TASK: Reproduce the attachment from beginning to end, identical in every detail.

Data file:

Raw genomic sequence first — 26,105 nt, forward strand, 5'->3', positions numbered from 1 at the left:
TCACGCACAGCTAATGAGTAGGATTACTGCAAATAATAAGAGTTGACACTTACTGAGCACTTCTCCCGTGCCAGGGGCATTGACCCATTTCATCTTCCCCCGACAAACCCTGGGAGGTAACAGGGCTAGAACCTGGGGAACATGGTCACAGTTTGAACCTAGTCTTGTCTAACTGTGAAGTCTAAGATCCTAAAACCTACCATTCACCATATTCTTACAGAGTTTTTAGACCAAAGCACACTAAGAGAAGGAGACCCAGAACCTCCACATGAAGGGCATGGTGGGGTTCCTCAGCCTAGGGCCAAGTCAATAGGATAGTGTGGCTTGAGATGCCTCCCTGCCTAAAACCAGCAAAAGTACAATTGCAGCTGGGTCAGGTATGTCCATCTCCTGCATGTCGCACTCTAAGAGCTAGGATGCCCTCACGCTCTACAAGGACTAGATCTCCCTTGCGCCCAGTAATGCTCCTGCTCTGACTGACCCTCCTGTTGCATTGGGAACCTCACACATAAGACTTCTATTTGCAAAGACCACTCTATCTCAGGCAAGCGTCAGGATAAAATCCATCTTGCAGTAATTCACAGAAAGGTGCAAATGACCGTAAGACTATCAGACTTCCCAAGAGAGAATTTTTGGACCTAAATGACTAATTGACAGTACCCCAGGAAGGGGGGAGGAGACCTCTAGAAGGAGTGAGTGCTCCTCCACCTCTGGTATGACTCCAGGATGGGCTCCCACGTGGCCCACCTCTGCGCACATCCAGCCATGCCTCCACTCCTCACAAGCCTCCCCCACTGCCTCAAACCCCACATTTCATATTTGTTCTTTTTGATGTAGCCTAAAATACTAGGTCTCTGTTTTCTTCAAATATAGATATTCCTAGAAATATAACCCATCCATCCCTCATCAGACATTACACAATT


Raw genomic sequence first — 26,105 nt, forward strand, 5'->3', positions numbered from 1 at the left:
TCACGCACAGCTAATGAGTAGGATTACTGCAAATAATAAGAGTTGACACTTACTGAGCACTTCTCCCGTGCCAGGGGCATTGACCCATTTCATCTTCCCCCGACAAACCCTGGGAGGTAACAGGGCTAGAACCTGGGGAACATGGTCACAGTTTGAACCTAGTCTTGTCTAACTGTGAAGTCTAAGATCCTAAAACCTACCATTCACCATATTCTTACAGAGTTTTTAGACCAAAGCACACTAAGAGAAGGAGACCCAGAACCTCCACATGAAGGGCATGGTGGGGTTCCTCAGCCTAGGGCCAAGTCAATAGGATAGTGTGGCTTGAGATGCCTCCCTGCCTAAAACCAGCAAAAGTACAATTGCAGCTGGGTCAGGTATGTCCATCTCCTGCATGTCGCACTCTAAGAGCTAGGATGCCCTCACGCTCTACAAGGACTAGATCTCCCTTGCGCCCAGTAATGCTCCTGCTCTGACTGACCCTCCTGTTGCATTGGGAACCTCACACATAAGACTTCTATTTGCAAAGACCACTCTATCTCAGGCAAGCGTCAGGATAAAATCCATCTTGCAGTAATTCACAGAAAGGTGCAAATGACCGTAAGACTATCAGACTTCCCAAGAGAGAATTTTTGGACCTAAATGACTAATTGACAGTACCCCAGGAAGGGGGGAGGAGACCTCTAGAAGGAGTGAGTGCTCCTCCACCTCTGGTATGACTCCAGGATGGGCTCCCACGTGGCCCACCTCTGCGCACATCCAGCCATGCCTCCACTCCTCACAAGCCTCCCCCACTGCCTCAAACCCCACATTTCATATTTGTTCTTTTTGATGTAGCCTAAAATACTAGGTCTCTGTTTTCTTCAAATATAGATATTCCTAGAAATATAACCCATCCATCCCTCATCAGACATTACACAATT